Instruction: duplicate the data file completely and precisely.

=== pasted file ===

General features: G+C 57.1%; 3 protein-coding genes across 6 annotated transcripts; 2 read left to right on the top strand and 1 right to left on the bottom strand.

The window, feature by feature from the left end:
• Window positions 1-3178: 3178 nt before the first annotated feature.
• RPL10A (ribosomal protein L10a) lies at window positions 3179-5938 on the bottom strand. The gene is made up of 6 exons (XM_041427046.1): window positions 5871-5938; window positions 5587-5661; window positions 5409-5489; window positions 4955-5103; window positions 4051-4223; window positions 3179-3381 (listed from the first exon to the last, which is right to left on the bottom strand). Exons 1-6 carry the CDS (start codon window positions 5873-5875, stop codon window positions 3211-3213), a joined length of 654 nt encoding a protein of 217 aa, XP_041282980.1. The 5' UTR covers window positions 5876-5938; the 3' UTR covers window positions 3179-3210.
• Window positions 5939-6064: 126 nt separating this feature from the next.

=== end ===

General features: G+C 57.1%; 3 protein-coding genes across 6 annotated transcripts; 2 read left to right on the top strand and 1 right to left on the bottom strand.

The window, feature by feature from the left end:
• Window positions 1-3178: 3178 nt before the first annotated feature.
• RPL10A (ribosomal protein L10a) lies at window positions 3179-5938 on the bottom strand. The gene is made up of 6 exons (XM_041427046.1): window positions 5871-5938; window positions 5587-5661; window positions 5409-5489; window positions 4955-5103; window positions 4051-4223; window positions 3179-3381 (listed from the first exon to the last, which is right to left on the bottom strand). Exons 1-6 carry the CDS (start codon window positions 5873-5875, stop codon window positions 3211-3213), a joined length of 654 nt encoding a protein of 217 aa, XP_041282980.1. The 5' UTR covers window positions 5876-5938; the 3' UTR covers window positions 3179-3210.
• Window positions 5939-6064: 126 nt separating this feature from the next.